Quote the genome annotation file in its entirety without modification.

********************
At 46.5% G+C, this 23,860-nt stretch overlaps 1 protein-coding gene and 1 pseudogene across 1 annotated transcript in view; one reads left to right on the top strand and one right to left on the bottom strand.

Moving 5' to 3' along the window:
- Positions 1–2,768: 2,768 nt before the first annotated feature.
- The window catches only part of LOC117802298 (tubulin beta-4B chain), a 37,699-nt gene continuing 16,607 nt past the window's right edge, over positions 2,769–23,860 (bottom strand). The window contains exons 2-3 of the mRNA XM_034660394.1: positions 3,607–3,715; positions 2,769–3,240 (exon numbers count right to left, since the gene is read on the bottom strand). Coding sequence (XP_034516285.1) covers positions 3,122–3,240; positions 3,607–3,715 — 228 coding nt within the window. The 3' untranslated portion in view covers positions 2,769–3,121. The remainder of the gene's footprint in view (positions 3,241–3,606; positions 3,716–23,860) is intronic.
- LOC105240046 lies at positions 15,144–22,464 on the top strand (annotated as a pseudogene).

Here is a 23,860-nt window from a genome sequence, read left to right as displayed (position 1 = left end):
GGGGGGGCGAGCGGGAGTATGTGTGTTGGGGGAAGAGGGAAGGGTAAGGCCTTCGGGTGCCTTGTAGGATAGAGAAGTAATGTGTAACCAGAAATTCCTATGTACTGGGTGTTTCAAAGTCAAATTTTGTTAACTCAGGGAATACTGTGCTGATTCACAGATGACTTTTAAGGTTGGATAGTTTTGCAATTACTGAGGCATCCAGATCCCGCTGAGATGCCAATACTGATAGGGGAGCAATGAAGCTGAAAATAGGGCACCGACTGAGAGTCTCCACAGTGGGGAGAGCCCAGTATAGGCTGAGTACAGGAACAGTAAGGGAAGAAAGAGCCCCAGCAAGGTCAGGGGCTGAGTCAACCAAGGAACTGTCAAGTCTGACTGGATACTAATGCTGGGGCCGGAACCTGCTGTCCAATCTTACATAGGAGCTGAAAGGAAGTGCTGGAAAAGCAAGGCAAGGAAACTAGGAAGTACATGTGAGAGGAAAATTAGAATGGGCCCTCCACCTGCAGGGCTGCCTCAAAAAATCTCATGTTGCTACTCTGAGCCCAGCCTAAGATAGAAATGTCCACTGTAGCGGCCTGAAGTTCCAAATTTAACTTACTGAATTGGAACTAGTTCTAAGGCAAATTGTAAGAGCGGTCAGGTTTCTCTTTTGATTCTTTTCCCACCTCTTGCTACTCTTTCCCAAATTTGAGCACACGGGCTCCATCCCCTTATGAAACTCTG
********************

At 46.5% G+C, this 23,860-nt stretch overlaps 1 protein-coding gene and 1 pseudogene across 1 annotated transcript in view; one reads left to right on the top strand and one right to left on the bottom strand.

Moving 5' to 3' along the window:
- Positions 1–2,768: 2,768 nt before the first annotated feature.
- The window catches only part of LOC117802298 (tubulin beta-4B chain), a 37,699-nt gene continuing 16,607 nt past the window's right edge, over positions 2,769–23,860 (bottom strand). The window contains exons 2-3 of the mRNA XM_034660394.1: positions 3,607–3,715; positions 2,769–3,240 (exon numbers count right to left, since the gene is read on the bottom strand). Coding sequence (XP_034516285.1) covers positions 3,122–3,240; positions 3,607–3,715 — 228 coding nt within the window. The 3' untranslated portion in view covers positions 2,769–3,121. The remainder of the gene's footprint in view (positions 3,241–3,606; positions 3,716–23,860) is intronic.
- LOC105240046 lies at positions 15,144–22,464 on the top strand (annotated as a pseudogene).

Here is a 23,860-nt window from a genome sequence, read left to right as displayed (position 1 = left end):
GGGGGGGCGAGCGGGAGTATGTGTGTTGGGGGAAGAGGGAAGGGTAAGGCCTTCGGGTGCCTTGTAGGATAGAGAAGTAATGTGTAACCAGAAATTCCTATGTACTGGGTGTTTCAAAGTCAAATTTTGTTAACTCAGGGAATACTGTGCTGATTCACAGATGACTTTTAAGGTTGGATAGTTTTGCAATTACTGAGGCATCCAGATCCCGCTGAGATGCCAATACTGATAGGGGAGCAATGAAGCTGAAAATAGGGCACCGACTGAGAGTCTCCACAGTGGGGAGAGCCCAGTATAGGCTGAGTACAGGAACAGTAAGGGAAGAAAGAGCCCCAGCAAGGTCAGGGGCTGAGTCAACCAAGGAACTGTCAAGTCTGACTGGATACTAATGCTGGGGCCGGAACCTGCTGTCCAATCTTACATAGGAGCTGAAAGGAAGTGCTGGAAAAGCAAGGCAAGGAAACTAGGAAGTACATGTGAGAGGAAAATTAGAATGGGCCCTCCACCTGCAGGGCTGCCTCAAAAAATCTCATGTTGCTACTCTGAGCCCAGCCTAAGATAGAAATGTCCACTGTAGCGGCCTGAAGTTCCAAATTTAACTTACTGAATTGGAACTAGTTCTAAGGCAAATTGTAAGAGCGGTCAGGTTTCTCTTTTGATTCTTTTCCCACCTCTTGCTACTCTTTCCCAAATTTGAGCACACGGGCTCCATCCCCTTATGAAACTCTG